Balancing Mind, Body and Soul in the East / Writing as a Tool of Self-care

Darius says that we tend to get caught up in our thought chaos, lose sight of who we are and forget (or never remember) our truth and authenticity. For this reason he had left the West and abandoned its definition of success, to go searching for personal flow in the East. Darius Lukas – an entrepreneur, writer and adventurer, a former theatre director in London, now teaches writing as a mindfulness tool and shares with us how to take care of our mental well-being.

by IEVA JUODELE

abstractstylist.jpg

What were the exact reasons for escaping the West and moving to the East?

I left Lithuania 11 years ago and moved to London wanting to challenge myself and explore a different way of living. This set me off on the path of self discovery, and 5 years ago I moved to Bali, Indonesia, looking for what we had lost in the West: the mystical, the divine, the sacred. After living full time in Asia, I now divide between my time between Europe, Bali and Japan.


You quit your career in theatre directing and turned to entrepreneurship and self-development. Is writing more effective than psychotherapy?

From my experience, psychotherapy is constant digging in your past when you keep retelling the painful events and thus further perpetuate and relive your pain. The way I teach writing as a mindfulness tool is through presenting it as a form of meditation, which helps people go beyond their story. In other words, they become the witness of their life rather than an active participant.

So, what are the main 3 questions you should be asking yourself when starting writing therapy?

I always start with a free writing exercise and open it up with the question: what am I feeling at this very moment? And allow this question to take me to most unexpected places. I don’t stop writing for 20 minutes (without moving my hand away from paper or thinking what I’m writing about), and in this way, the mind often goes from its conscious thought processing to slightly more subconscious levels of thought. At the end of the practice, you can feel a certain sense of aliveness, as if you had got rid off of something unwanted. You can then further move onto asking yourself: is there anything that I’m not seeing or even ignoring right now? If the state you’re currently in satisfies you, you can ask yourself: how can I capture it in words or/and enhance it?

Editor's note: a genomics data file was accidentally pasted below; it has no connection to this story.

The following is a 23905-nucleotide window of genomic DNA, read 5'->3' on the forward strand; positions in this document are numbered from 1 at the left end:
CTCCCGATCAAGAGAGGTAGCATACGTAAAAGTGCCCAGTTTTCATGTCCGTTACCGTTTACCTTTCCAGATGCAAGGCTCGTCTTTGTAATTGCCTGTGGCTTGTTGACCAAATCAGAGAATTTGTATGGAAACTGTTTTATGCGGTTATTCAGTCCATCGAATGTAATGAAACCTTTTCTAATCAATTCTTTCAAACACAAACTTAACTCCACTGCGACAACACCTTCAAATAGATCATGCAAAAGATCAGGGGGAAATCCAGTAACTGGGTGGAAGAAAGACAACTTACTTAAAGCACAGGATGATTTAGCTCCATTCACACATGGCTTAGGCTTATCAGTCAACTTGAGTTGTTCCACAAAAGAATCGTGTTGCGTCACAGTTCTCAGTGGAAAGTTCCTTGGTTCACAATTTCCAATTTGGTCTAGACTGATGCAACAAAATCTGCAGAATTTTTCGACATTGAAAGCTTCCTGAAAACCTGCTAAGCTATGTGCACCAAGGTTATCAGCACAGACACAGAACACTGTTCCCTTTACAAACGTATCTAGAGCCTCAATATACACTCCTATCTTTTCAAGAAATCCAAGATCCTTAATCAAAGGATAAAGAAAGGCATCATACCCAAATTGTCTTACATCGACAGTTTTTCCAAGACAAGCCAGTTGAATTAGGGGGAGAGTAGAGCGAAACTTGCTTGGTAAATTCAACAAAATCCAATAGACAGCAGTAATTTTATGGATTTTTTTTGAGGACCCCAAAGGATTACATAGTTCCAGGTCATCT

abstractstylist.jpg

I can see from your social media that you travel a lot. Would you say that travelling is a type of self-care tool as well?

Yes and no. I guess, if it’s done intentionally, it can become a form of self-care, self- discovery and growth.

Guessing that being in the air, on the plane, is your home, how do you handle moments of home-sickness and melancholy?

I don’t think I ever feel home-sick as I don’t really have a home. However, constant movement can make you ungrounded and a little lost. Then I turn to something that I do routinely: writing, working out, calling family or an old friend. It reminds me of who I am and where I’d come from...


It looks like your life’s mission is to cultivate authenticity and truth as your source of happiness. Have you found happiness?

My aim is to live in the state of flow and stay in tune with my heart. Choosing to do what comes easily and effortlessly, what energises me instead of draining me. You know something isn’t right in your life (a relationship/a job) when you constantly feel fatigued.

abstractstylist.jpg

At the moment you are in Tokyo learning the way of the samurai. Why?

I always wanted to try a form of meditation, which includes physical activity. Everything about samurai moral code and the way they see movement and fight resonates with me. It is essentially the embodiment of Zen.

Is it easy to learn meditation?

It‘s been really hard for me... But those moments of no thought are priceless and the best form of self-care.

Ausra JuozapaityteComment